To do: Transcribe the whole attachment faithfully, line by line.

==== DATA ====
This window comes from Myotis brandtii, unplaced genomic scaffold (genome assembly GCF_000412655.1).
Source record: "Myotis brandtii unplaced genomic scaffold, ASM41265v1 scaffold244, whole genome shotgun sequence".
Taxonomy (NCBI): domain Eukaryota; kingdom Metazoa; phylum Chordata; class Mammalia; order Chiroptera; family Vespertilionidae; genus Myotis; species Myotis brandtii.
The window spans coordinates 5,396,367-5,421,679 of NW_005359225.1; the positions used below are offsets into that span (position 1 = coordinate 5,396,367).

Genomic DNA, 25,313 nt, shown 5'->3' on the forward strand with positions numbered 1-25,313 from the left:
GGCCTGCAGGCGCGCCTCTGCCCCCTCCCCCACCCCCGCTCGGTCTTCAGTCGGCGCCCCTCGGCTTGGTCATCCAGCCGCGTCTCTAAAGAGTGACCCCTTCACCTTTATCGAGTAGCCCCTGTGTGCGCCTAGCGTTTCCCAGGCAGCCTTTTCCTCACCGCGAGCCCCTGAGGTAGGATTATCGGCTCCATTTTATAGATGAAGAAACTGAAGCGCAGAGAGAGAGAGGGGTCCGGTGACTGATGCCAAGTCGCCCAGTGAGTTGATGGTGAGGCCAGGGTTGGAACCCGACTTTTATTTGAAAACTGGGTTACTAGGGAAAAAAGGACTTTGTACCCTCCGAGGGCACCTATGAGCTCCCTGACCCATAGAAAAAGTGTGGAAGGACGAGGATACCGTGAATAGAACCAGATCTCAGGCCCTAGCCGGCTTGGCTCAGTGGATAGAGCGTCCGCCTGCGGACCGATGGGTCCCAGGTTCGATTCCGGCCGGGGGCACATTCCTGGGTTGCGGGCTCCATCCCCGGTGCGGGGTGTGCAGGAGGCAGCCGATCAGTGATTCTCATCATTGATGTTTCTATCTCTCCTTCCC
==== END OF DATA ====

This window comes from Myotis brandtii, unplaced genomic scaffold (genome assembly GCF_000412655.1).
Source record: "Myotis brandtii unplaced genomic scaffold, ASM41265v1 scaffold244, whole genome shotgun sequence".
Taxonomy (NCBI): domain Eukaryota; kingdom Metazoa; phylum Chordata; class Mammalia; order Chiroptera; family Vespertilionidae; genus Myotis; species Myotis brandtii.
The window spans coordinates 5,396,367-5,421,679 of NW_005359225.1; the positions used below are offsets into that span (position 1 = coordinate 5,396,367).

Genomic DNA, 25,313 nt, shown 5'->3' on the forward strand with positions numbered 1-25,313 from the left:
GGCCTGCAGGCGCGCCTCTGCCCCCTCCCCCACCCCCGCTCGGTCTTCAGTCGGCGCCCCTCGGCTTGGTCATCCAGCCGCGTCTCTAAAGAGTGACCCCTTCACCTTTATCGAGTAGCCCCTGTGTGCGCCTAGCGTTTCCCAGGCAGCCTTTTCCTCACCGCGAGCCCCTGAGGTAGGATTATCGGCTCCATTTTATAGATGAAGAAACTGAAGCGCAGAGAGAGAGAGGGGTCCGGTGACTGATGCCAAGTCGCCCAGTGAGTTGATGGTGAGGCCAGGGTTGGAACCCGACTTTTATTTGAAAACTGGGTTACTAGGGAAAAAAGGACTTTGTACCCTCCGAGGGCACCTATGAGCTCCCTGACCCATAGAAAAAGTGTGGAAGGACGAGGATACCGTGAATAGAACCAGATCTCAGGCCCTAGCCGGCTTGGCTCAGTGGATAGAGCGTCCGCCTGCGGACCGATGGGTCCCAGGTTCGATTCCGGCCGGGGGCACATTCCTGGGTTGCGGGCTCCATCCCCGGTGCGGGGTGTGCAGGAGGCAGCCGATCAGTGATTCTCATCATTGATGTTTCTATCTCTCCTTCCC